The Governor said there was an initial petition to the federal government so that NAP recipients could purchase prepared food, but that was denied, so this new petition is a reconsideration.
It’s not clear whether the governor was erroneously referring to the 28 September request as having been denied, or referring to an earlier request, while erroneously describing the 28 September request as still pending.
We were unable to contact the offices of either Puerto Rico’s governor or Secretary of Family and Children, who made the 28 September request. In a statement, the U.S. Department of Agriculture told us they were not aware of any earlier request for a hot food waiver, but had given the Puerto Rican government “technical assistance” on that issue.
The Department of Agriculture provided us the following chronology of correspondence, requests and responses surrounding the suspension of food stamps rules in Puerto Rico:
- September 12: FNS [Food and Nutrition Service] provided technical assistance to Department of the Family Puerto Rico regarding hot foods waiver but they opted not to submit a request (after Irma).
- September 17: Letter to FNS from Department of the Family Puerto Rico asking the differences between NAP [Nutrition Assistance Program] and SNAP [Supplemental Nutrition Assistance Program]
- September 20: Hurricane Maria makes landfall on Puerto Rico
- September 21: FNS responds to September 17 letter (informational, no approvals included)
- September 28: Letter to FNS from PR
- September 30: FNS responds to Sept 28 letter… [see below]
- October 3: Letter to Secretary of Agriculture from Governor of Puerto Rico requesting reconsideration of allowing 50% – 100% of NAP benefit withdrawal in cash to purchase hot foods. (Response Pending)
We were unable to contact the offices of either Governor Rosselló or the Department of Family and Children, in order to ask whether they regard this timeline as complete and accurate. Phone service is still down for much of the island.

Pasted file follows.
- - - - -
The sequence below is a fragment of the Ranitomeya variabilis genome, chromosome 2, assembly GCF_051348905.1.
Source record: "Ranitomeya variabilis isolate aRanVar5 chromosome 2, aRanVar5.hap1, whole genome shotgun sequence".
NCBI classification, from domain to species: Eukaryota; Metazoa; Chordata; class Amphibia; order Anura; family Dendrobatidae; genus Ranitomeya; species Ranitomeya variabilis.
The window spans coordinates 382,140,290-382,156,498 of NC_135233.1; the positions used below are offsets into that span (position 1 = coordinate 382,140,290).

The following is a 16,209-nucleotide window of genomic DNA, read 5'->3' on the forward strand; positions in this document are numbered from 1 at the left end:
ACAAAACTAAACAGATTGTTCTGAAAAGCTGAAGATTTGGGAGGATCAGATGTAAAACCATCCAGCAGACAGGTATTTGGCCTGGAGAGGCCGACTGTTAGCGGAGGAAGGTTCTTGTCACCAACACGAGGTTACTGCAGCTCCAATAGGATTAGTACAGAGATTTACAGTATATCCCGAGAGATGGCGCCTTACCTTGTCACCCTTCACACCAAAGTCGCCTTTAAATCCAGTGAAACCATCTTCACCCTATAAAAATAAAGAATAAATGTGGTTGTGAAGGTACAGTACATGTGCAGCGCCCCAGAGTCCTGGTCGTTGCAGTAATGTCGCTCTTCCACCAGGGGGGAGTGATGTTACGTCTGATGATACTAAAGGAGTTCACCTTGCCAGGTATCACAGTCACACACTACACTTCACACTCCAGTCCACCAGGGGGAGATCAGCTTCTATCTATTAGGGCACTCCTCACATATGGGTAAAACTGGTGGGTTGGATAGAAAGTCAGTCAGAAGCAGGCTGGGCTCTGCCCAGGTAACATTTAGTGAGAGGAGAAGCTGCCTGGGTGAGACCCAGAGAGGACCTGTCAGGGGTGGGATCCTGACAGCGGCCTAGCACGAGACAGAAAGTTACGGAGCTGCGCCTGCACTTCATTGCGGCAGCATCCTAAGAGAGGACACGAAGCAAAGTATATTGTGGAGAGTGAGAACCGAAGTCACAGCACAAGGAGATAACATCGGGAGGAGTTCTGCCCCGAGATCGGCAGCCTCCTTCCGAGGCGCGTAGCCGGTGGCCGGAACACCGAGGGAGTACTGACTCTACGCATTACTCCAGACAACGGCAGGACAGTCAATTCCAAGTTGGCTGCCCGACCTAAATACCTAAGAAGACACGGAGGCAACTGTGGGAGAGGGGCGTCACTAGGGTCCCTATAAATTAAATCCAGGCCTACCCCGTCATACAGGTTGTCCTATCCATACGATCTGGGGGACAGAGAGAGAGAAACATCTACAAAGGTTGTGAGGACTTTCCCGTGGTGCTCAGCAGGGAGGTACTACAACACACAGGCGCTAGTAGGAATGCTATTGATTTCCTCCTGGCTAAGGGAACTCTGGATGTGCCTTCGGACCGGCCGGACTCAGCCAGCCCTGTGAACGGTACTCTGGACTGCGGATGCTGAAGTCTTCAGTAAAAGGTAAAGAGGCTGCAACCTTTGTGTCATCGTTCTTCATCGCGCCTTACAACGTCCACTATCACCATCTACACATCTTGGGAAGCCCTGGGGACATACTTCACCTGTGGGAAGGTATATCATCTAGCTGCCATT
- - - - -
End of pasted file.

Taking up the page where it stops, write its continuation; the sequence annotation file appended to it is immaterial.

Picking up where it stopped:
The 30 September letter – published by The Hill in its updated article – was written by Patricia Dombroski, Mid-Atlantic Region Administrator for the Department of Agriculture’s Food and Nutrition Service, and addressed to Glorimar Andujar-Matos, Secretary of Family and Children in Puerto Rico.
Among other provisions, it states that:
We approve the request to waive your state plan requirements and allow hot foods to be purchased at certified retailers utilizing the EBT portion of the NAP card, and allow the cash portion for purchases of hot foods at any retail outlet for the months of October and November.
However, the Food and Nutrition Service did not agree to every food stamps-related request made by Puerto Rico’s Department of Family and Children.
The department had requested that the cash portion of each recipient’s monthly NAP allotment should be increased from 20 percent to 50-100 percent – meaning recipients would have been able to withdraw half or even all their food stamps allocation as cash.
The FNS denied this request, and instead decided to postpone for two months a new rule which would have lowered the cash portion from 20 percent to 15 percent. The rule was originally due to kick in at the start of October.
On 3 October, Governor Ricardo Rosselló wrote to Agriculture Secretary Sonny Perdue to ask him to reconsider that denial, and the request is pending, as of 5 October 2017.